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Saving our fair feathered friends from high-tension wires

A mynah, a magpie and a black-collar starling. Ye Seliang keeps the three birds at home and enjoys their company.

"The mynah can speak putonghua (standard spoken Mandarin Chinese) as well as local dialect," says Ye.

However, as a technician maintaining electric transmission cables in Xiamen, an island garden city in southeast China's Fujian Province, Ye has been "fighting" with birds for 17 years.

"I'm glad to see it's now heading for a harmonious end," says 37-year-old Ye, who leads a squad of cable maintenance workers of the Xiamen Electric Power Bureau of the State Grid Corporation of China.

Birds abound in Xiamen have taken over the towering pylons for want of tall trees. They build nests there using twigs, tendrils, cloth or plastic strips, and even fine wires.

"The birds are amazing," says Ye. "They use whatever they can find."

The birds build nests at the intersection of branch-like bars, especially in the dangerous spots just above strings of insulators.

But the wires can cause short circuits and blackouts once they touch the high-tension cables below.

"Birds' lives are also at stake," Ye says.

After he started to work in 1992, Ye had to climb 20 to 50 meters up a pylon to remove nests built at dangerous spots. During March through August each year, the bird mating season, he and his colleague used to drive hundreds of miles a day to find and clear these nests.

"We once removed more than 200 nests in a breeding season," Ye says, "and the daily record was 12."

Ye cannot remember how many nests they had picked and dropped in the 1990s. But he remembers clearly that the pick-and-drop method didn't work. Birds insisted on coming back to the original places to nest.

"We had tried to make friends with birds in the later years," Ye says. Instead of damaging nests, they moved nests to harmless places on pylons.

"But birds were too clever. They refused to live in the new place, and just started to build nests in the same old dangerous spots!" he says.

Various gadgets had also been used to scare birds away from 2000 to 2006. Ye and his team once designed a wind-driven fan with chromium-plated blades that could reflect glaring sunlight, disturbing the birds .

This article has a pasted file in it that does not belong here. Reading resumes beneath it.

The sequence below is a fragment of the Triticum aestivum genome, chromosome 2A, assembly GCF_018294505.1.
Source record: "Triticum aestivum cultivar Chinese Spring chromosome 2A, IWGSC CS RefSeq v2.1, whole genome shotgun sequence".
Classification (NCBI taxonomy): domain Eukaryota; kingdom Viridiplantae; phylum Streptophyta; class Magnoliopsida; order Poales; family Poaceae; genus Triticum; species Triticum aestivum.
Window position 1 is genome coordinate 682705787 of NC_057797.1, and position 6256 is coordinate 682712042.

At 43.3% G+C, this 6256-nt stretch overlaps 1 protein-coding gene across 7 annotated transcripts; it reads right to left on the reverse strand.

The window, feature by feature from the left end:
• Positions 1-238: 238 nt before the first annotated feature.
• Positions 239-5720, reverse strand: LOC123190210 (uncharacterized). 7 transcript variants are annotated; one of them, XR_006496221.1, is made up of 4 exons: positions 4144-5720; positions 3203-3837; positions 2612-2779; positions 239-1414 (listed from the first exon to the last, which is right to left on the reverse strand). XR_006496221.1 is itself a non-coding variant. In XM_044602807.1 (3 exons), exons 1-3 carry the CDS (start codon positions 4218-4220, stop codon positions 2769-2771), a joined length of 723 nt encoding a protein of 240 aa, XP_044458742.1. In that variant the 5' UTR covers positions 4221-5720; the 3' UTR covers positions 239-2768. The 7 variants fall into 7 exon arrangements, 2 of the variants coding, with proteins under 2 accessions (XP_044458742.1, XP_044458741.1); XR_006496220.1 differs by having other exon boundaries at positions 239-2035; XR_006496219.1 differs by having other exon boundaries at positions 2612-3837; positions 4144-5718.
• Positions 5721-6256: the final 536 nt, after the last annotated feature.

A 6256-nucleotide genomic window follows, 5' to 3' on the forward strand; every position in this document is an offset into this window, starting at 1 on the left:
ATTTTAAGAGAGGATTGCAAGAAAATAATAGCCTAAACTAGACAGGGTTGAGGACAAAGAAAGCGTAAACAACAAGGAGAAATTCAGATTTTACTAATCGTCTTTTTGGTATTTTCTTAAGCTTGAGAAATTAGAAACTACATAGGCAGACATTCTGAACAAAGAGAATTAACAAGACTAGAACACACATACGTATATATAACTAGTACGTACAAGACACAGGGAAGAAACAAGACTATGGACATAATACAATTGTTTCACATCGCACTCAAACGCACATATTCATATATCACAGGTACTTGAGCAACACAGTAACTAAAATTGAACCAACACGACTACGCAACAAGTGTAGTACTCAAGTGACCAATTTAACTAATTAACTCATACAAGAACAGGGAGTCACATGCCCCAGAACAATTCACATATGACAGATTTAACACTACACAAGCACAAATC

"It worked quite well when there was wind," says Ye, "but when there was no wind, birds were not afraid at all. And it broke down easily, too."

In comparison, an expensive hawk-shaped ultrasonic device seemed more promising.

Equipped with infrared sensor and solar energy, it was able to detect birds five or 10 meters away and trigger the recorded war cry of the hawk and the warning and despair scream of the bird.

"At first, we thought the powerful high-tech device could solve our trouble once and for all," says Ye, "but we were wrong again. Several months later, birds saw through the trick. They came back and even lived right next to the 'hawk'."

Frustrated but undaunted, Ye went back to the method of trying to divert the birds to safe places.

To repel birds, they use a thin galvanized steel plate instead of plastic to make much stronger triangular boxes to cover the critical spots where birds should not nest, in addition to a new kind of bird-resistant umbrella with steel tines.

To attract birds, they install comfortable artificial nests such as bamboo baskets and inverted umbrellas with tinplate ribs in safe spots.

"These devices can be adapted to match different conditions. Some boxes are retractable to facilitate cable maintenance," says Ye, demonstrating their inventions. "We've applied for a patent on them."

Ye and his team have fixed more than 500 sets of these devices on all known critical spots for the last two years, bringing the number of bird-caused electric accidents down to zero. Nearly 80 percent of the 149 artificial nests have served their purpose.

"But the problem is far from over. More birds are going to nest on pylons, and they're sure to bring about new problems," says Ye, referring to the fact that ever accelerating urban expansion and infrastructural construction are ruining more and more natural bird habitats.

Many organizations in Xiamen, both governmental and non-governmental, strive to protect birds. Every October since 1991 is "wildlife protection month" established by the forestry department of Xiamen. Bird photograph exhibitions, as well as bird-protecting knowledge boards, are displayed in residential communities.

The Xiamen Bird Watching Society, a nonprofit organization found in 2002 and made up by volunteers, carries out regular surveys of 290 species of birds and helps to organize Xiamen students' bird-watching activities to arouse young people's interest in and protection awareness about birds.

"Men and birds are all habitants in Xiamen. We should live in harmony, but not in war," says Yan Lu, a member of the society.

As for Ye, he is eager to help birds find safe homes on the 2,000 pylons in Xiamen.

Not long ago, he took a picture in Hongshan Park of four nests piled one upon another on top of a 45-meter pylon in a safe spot.

"It's a four-floor house more than three meters high," he says. "What a cozy home!"


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